Biblical Concept of Faith/Faithfulness

 Biblical Concept of Faith/Faithfulness:

The biblical concept of faith/faithfulness stands at the heart of God and His people’s relationship. In its essential bi-polarity, a relationship that is intensely personal, dynamic, and multi-form. A characteristic terminology is always employed whenever the relationship is in view. For example, in the Old Testament, other terms form a penumbra around the terminology, like the semantic domains such as steadfast love, covenant, righteousness, and salvation.

The NT vocabulary is the Greek translation(s) of the Hebrew Bible with words like truth, faithfulness, hope, hope in, and righteousness. But a biblical-theological concept cannot be approached merely by delineating the relevant terminology and its meaning. It is especially true where Faith and Faithfulness define the sine qua non of the God/people relationship. Indeed, the biblical writers exploit several images and metaphors to elucidate the trust-shaped relationships: marriage, Father & Son; king & people; and parties to a covenant. God’s relationship with His people is intensely personal and all-consuming.

The Scriptures (The Bible):

I believe the entire Bible is the inspired Word of God, and the Holy Spirit moved the men of God to write the very words of Scripture. To me, and most Believers, ‘the Bible is therefore without error in its original manuscripts. The Bible is the sole and final authority for Faith and Life, providing encouragement, guidance, comfort, and instruction for training in righteousness (2 Tim. 3:16-17; 2 Pet. 1:20-21).

The Trinity:

I believe in one true God eternally existing in three distinct persons: the Father, the Son, and the Holy Spirit. Each person is fully and equally God with the divine nature and attributes and is worthy of worship and service (Deut. 6:4; Matt. 28:19; John 1:14, 10:30; 2 Cor. 13:14).


I believe that man was created in the image of God by a direct act of God and did not come into being as a result of evolution. Man was created to glorify God, worship and serve Him and have fellowship with Him. The man fell through sin by disobeying God, thus incurring physical and spiritual death that alienated him from God. Man’s nature was thus corrupted and was dead in trespasses, totally incapable of saving himself and coming back into the right relationship with God by his merit or effort (Gen. 1:26, 2:6, 17, 3:17-24; Is. 59: 1-2; Rom. 3:9-19, 23, 5:6-8; Luke 18:26-27; Eph. 2:1-3).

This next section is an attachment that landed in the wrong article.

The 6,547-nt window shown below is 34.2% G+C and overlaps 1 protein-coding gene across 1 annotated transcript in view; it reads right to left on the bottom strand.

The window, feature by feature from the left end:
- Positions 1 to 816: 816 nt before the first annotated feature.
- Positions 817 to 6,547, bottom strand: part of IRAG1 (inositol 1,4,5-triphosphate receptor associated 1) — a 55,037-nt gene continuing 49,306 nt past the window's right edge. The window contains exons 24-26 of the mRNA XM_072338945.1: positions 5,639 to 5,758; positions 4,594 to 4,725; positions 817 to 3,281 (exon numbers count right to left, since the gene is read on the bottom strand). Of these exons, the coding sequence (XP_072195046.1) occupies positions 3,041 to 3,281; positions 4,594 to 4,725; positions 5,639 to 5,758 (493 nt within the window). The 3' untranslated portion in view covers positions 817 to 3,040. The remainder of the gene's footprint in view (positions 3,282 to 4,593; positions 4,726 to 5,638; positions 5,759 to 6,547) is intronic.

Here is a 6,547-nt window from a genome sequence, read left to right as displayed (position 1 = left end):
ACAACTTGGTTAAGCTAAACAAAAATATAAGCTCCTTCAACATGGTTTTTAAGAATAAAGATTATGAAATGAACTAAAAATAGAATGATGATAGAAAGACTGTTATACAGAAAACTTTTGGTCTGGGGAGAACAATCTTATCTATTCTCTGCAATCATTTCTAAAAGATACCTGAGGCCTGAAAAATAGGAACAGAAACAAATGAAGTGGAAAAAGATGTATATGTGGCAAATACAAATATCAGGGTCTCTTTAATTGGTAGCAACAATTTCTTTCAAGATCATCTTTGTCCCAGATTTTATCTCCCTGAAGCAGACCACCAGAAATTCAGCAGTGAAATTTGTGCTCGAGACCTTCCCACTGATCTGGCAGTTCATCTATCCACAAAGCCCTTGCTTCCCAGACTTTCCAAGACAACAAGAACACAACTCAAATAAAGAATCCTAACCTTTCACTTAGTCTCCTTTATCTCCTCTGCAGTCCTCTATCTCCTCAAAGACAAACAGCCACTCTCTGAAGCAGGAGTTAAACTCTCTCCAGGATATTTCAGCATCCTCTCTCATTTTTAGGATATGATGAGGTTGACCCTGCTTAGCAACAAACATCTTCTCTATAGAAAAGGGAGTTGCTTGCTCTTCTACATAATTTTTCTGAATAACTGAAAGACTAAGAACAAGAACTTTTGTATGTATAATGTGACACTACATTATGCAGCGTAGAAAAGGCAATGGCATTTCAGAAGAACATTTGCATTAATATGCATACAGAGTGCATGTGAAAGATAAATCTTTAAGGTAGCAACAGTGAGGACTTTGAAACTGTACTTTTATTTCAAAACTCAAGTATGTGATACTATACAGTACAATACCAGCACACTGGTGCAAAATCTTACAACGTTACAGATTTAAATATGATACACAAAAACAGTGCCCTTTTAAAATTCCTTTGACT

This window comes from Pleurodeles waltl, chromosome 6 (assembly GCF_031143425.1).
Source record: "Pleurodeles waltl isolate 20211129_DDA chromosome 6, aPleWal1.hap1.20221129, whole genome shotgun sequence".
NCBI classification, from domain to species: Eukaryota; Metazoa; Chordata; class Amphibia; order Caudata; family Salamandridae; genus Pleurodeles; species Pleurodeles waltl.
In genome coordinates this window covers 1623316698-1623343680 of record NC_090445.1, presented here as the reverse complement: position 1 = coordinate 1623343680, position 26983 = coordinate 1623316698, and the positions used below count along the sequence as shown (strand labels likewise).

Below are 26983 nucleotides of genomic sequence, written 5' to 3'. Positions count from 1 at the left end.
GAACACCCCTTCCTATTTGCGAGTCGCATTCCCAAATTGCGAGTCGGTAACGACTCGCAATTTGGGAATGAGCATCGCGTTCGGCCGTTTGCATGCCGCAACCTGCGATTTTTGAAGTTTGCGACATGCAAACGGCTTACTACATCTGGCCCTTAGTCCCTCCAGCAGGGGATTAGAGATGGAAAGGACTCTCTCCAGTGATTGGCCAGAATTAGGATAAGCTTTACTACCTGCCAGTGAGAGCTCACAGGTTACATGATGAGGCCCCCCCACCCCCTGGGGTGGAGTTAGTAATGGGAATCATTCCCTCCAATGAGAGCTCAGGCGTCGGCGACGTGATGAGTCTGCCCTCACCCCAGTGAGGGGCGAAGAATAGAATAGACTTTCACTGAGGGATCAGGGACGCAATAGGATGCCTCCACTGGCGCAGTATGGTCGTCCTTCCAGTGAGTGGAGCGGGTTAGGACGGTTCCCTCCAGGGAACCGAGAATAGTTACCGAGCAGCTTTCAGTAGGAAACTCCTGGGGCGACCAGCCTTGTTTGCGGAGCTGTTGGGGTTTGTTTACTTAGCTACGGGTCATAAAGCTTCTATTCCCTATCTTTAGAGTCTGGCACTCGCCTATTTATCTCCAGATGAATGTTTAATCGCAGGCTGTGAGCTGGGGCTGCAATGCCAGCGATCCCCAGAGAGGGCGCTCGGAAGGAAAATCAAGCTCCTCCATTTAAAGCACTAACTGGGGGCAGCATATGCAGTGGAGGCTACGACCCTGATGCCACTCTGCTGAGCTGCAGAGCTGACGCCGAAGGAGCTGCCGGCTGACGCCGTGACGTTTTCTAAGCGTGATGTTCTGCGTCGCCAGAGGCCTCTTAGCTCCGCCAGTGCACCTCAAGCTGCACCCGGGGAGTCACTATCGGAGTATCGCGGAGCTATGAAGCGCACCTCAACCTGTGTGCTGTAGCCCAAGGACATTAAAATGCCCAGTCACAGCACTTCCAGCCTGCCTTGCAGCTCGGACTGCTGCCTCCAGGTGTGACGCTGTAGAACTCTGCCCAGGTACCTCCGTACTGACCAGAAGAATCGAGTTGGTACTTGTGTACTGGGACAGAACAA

I believe that the shed blood of Jesus Christ on the cross provides the sole basis for the forgiveness of sins and salvation, which is the gift of God’s Grace. Salvation comes into effect from the Holy Spirit’s regenerating work and cannot be secured by man’s works or personal merit. Salvation is only appropriated by a person placing his faith in the finished work of Jesus Christ.

Repentance is a turning toward God and away from sin and is a part of but not separate from believing in faith. The Gospel is the power of God for salvation to everyone who believes. Those who receive Jesus Christ by faith are born again, have their sins forgiven, become children of God, are a new creation in Christ, and are sealed by the Holy Spirit unto the day of redemption, being kept by the power of God (Eph. 1:7, 13-14; John 1: 12-13, 3: 1-7, 14-16; 2 Cor. 5: 17; Rom. 1:16, 10:9-10; Eph. 2: 8-10; Rom. 8: 14-17, 31-39; John 10: 27-29, 14:6; Acts 26:20; 1 Pet. 1:3-5).

God has complete power over the Earth:

The very first chapter of the Bible (Genesis 1) is full of references to God’s power. The words of His mouth brought the Universe into existence. God spoke the Cosmos into existence with only a word (Colossians 1:16; Hebrews 11:3). To create the Universe, God needed no pre-existing matter with which to work; instead, He spoke the very first matter into existence (see Thompson et al., 2003a2003b). After He created “the heavens and the Earth,” He spoke “light” into existence on Earth (Genesis 1:3). After creating light, He created the firmament and much more, all by the power of His word.